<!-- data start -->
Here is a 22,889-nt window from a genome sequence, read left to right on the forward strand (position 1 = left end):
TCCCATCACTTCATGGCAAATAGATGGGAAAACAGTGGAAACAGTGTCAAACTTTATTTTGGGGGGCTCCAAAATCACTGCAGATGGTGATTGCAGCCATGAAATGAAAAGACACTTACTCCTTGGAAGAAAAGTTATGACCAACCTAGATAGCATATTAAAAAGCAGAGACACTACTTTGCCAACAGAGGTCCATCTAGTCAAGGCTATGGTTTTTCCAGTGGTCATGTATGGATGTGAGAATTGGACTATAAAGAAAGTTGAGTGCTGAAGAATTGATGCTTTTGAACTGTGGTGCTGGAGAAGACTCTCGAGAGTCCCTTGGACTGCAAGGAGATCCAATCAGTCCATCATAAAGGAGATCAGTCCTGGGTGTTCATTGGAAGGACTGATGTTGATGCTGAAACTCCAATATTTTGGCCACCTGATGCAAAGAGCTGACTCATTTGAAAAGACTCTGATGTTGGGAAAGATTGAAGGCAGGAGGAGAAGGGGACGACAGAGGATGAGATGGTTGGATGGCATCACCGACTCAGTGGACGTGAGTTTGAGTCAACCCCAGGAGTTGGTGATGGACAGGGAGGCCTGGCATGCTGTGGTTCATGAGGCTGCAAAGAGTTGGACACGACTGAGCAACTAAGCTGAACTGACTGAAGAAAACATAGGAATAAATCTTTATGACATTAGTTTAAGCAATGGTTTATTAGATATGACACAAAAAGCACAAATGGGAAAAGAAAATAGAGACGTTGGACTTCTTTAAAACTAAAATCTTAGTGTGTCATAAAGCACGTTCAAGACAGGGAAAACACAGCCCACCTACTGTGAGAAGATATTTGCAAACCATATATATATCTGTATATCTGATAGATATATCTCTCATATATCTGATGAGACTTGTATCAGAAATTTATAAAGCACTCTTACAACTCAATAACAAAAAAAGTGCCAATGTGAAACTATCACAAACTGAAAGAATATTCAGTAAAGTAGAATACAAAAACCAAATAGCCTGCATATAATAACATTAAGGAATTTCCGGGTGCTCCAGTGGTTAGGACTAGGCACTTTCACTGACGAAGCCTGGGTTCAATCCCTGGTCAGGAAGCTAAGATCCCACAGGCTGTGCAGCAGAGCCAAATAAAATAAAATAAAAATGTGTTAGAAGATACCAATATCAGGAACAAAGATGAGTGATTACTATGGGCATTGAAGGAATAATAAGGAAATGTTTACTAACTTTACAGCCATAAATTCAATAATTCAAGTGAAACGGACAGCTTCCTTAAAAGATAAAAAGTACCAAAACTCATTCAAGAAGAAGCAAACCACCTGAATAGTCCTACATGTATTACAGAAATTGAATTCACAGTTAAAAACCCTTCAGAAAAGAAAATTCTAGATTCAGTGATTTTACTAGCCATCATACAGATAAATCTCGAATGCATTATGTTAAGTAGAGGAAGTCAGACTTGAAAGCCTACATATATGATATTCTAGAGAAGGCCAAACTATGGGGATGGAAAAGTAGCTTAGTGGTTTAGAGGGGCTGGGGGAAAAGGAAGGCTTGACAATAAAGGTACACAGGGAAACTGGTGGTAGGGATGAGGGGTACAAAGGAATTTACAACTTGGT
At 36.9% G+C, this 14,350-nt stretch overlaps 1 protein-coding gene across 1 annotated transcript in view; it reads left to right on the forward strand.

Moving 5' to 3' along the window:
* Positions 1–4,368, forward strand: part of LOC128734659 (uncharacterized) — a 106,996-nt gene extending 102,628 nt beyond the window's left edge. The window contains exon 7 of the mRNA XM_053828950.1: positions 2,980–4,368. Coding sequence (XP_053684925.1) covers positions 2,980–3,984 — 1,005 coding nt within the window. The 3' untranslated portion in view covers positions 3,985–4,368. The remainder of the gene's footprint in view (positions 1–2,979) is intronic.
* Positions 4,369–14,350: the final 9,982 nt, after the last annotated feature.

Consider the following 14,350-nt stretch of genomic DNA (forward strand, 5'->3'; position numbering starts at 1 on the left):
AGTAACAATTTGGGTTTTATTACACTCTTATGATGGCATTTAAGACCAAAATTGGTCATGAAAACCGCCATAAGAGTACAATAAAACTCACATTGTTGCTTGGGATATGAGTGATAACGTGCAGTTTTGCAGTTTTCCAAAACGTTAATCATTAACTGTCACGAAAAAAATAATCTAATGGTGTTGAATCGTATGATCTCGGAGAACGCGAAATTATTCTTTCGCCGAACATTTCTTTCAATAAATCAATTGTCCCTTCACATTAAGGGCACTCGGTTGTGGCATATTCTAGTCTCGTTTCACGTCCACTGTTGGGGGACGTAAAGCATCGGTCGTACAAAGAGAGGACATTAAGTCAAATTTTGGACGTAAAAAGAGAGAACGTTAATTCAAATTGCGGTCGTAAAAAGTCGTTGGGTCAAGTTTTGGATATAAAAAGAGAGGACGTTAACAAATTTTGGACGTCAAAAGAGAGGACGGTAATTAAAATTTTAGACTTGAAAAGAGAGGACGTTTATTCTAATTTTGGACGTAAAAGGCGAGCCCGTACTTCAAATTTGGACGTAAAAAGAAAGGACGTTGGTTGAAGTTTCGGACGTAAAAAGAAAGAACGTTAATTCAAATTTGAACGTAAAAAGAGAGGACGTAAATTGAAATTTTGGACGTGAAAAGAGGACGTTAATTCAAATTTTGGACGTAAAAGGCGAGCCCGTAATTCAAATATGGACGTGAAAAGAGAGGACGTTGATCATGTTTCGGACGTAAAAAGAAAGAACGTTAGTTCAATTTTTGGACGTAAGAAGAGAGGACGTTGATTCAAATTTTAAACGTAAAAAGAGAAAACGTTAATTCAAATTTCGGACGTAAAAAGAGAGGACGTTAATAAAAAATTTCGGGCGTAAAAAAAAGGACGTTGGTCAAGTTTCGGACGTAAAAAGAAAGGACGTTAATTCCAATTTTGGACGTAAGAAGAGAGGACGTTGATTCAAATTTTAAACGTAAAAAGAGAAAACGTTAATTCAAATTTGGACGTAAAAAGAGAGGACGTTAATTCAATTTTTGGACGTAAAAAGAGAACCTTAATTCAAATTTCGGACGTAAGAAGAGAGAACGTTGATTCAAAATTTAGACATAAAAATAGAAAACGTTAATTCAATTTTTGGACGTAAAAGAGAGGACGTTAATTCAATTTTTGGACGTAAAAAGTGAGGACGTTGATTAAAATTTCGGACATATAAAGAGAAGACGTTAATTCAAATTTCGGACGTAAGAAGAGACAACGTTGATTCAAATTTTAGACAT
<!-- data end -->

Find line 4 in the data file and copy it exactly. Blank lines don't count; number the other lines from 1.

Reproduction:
Moving 5' to 3' along the window: